> So do you think the memset is unnesessary here?
    Well this does the same thing
    strncpy (host, argv[optind], sizeof (host) -1 );
    host[sizeof (host)-1] = '\0';


    ISTR a website from one of the authors of C explaining the behaviour of strncpy etc. It is a relic of some very old UNIX API as I recall.
    If you dance barefoot on the broken glass of undefined behaviour, you've got to expect the occasional cut.
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    cwr
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    Quote Originally Posted by Salem
    strncpy's other (other) brain damage is that it doesn't always append a \0.
    I already stated that in my post above.


    Quote Originally Posted by WaltP
    Although further testing shows (this is probably what you meant):

    If the source buffer is smaller than the number of characters specified
    Yes, that's what I meant. I realise my wording was unclear, but obviously the length of the destination buffer has no effect on the behaviour of strncpy, only the specified size, since strncpy doesn't know the length of the destination buffer.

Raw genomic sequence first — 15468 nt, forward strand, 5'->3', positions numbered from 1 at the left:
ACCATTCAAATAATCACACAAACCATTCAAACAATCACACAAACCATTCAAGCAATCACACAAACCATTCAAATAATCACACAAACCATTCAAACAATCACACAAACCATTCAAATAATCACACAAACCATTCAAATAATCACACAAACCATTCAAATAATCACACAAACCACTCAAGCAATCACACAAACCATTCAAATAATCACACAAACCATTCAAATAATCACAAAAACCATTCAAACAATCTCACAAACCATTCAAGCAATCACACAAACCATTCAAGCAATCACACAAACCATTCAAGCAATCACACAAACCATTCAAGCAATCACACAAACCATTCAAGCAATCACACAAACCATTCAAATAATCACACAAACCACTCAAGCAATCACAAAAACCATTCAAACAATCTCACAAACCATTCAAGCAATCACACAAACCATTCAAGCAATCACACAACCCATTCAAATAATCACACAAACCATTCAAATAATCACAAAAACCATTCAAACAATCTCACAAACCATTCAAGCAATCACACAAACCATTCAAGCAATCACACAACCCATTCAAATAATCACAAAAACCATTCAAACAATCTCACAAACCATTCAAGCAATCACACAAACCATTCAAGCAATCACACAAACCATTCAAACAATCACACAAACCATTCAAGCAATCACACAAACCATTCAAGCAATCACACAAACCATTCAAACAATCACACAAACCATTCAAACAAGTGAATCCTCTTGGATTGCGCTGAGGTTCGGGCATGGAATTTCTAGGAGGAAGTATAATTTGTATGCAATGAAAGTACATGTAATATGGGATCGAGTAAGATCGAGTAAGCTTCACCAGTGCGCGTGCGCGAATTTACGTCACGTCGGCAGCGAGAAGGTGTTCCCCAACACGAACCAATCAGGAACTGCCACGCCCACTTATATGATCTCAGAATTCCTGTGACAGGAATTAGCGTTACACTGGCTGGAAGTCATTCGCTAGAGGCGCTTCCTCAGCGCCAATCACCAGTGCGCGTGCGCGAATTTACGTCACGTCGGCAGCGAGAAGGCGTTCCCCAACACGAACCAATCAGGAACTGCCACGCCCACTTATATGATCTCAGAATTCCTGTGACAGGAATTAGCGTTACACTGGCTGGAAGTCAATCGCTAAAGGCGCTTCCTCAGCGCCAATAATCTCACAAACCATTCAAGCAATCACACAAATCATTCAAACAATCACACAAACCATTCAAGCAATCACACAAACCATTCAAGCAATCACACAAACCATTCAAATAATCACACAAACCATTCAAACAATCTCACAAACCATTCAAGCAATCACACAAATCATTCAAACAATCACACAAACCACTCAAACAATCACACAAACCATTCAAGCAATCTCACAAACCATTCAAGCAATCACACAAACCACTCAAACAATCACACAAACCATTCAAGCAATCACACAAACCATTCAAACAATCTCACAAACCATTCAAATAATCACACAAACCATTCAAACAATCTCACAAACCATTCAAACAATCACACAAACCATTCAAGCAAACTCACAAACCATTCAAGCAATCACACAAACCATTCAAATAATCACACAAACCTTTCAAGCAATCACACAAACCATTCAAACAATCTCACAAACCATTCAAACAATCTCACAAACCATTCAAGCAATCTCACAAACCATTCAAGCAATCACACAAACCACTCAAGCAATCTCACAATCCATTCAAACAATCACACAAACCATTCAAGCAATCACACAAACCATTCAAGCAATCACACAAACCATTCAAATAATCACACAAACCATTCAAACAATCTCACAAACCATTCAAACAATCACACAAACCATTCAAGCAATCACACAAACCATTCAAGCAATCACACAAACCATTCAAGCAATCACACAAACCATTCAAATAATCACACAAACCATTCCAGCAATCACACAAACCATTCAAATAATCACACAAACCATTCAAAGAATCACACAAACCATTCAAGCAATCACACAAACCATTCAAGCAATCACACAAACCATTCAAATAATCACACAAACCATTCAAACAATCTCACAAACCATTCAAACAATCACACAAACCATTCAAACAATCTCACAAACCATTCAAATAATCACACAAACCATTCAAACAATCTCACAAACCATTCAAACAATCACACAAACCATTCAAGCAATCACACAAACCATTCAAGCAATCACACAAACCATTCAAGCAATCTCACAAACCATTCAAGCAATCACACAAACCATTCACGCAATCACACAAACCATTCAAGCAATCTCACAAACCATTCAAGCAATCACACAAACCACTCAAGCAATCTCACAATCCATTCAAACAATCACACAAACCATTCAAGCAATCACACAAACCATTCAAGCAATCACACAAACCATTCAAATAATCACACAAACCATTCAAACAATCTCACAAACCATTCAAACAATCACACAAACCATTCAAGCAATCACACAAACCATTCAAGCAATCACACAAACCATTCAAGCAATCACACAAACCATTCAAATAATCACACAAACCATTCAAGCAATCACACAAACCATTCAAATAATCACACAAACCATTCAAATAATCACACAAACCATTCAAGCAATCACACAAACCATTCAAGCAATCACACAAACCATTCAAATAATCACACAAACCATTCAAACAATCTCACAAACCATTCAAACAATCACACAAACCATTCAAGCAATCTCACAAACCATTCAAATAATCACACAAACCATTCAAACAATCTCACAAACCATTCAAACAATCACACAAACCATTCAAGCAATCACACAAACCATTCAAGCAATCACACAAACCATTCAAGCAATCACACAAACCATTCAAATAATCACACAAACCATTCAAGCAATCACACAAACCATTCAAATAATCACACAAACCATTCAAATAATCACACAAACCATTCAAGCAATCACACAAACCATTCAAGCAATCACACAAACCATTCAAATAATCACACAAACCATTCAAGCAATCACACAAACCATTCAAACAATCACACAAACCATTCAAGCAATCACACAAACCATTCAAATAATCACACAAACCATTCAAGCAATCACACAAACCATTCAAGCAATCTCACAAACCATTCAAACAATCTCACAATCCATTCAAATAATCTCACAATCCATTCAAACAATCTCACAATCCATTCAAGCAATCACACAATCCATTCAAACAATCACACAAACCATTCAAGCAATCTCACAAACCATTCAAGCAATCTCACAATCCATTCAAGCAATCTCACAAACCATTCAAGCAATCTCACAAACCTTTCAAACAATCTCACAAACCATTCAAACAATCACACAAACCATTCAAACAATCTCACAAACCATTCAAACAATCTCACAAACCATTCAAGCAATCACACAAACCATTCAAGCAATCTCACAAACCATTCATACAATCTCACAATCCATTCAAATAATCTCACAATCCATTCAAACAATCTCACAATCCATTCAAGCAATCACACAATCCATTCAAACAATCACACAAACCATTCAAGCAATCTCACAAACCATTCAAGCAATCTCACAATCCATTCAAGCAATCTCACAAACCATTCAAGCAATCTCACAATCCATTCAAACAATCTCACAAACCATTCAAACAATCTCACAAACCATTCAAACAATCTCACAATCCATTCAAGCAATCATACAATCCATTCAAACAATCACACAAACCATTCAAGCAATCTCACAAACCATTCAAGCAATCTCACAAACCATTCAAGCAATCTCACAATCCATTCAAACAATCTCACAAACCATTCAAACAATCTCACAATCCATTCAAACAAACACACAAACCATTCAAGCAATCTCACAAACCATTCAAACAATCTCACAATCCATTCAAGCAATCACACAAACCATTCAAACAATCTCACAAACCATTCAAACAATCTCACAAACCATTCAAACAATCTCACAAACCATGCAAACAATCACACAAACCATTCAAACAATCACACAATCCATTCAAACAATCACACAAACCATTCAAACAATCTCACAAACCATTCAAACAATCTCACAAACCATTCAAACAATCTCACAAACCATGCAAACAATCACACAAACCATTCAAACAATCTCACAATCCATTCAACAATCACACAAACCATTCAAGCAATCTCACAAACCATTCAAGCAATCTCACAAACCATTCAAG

Quote Originally Posted by WaltP
    7 characters in destination are filled, with '1', '2', '3' and 4 nulls. I don't consider this brain damaged. You asked to move 7 characters. Only 3 were available. Fill the rest with \0. After all, we did specify 7...
    I should say its use is frequently brain damaged from a performance perspective.
    Code:
    char x[16384];
    strncpy(x, src, sizeof x - 1);
    This always writes 16383 characters no matter how long src is. character arrays rarely benefit from being zeroed out as long as we are careful that they have one null character to determine the end.

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    Wow, some really interesting responses. Really understand whats going on now.

    Its really interesting how different people approach a subject. Salem, cheers for that sample code, that makes much more sense.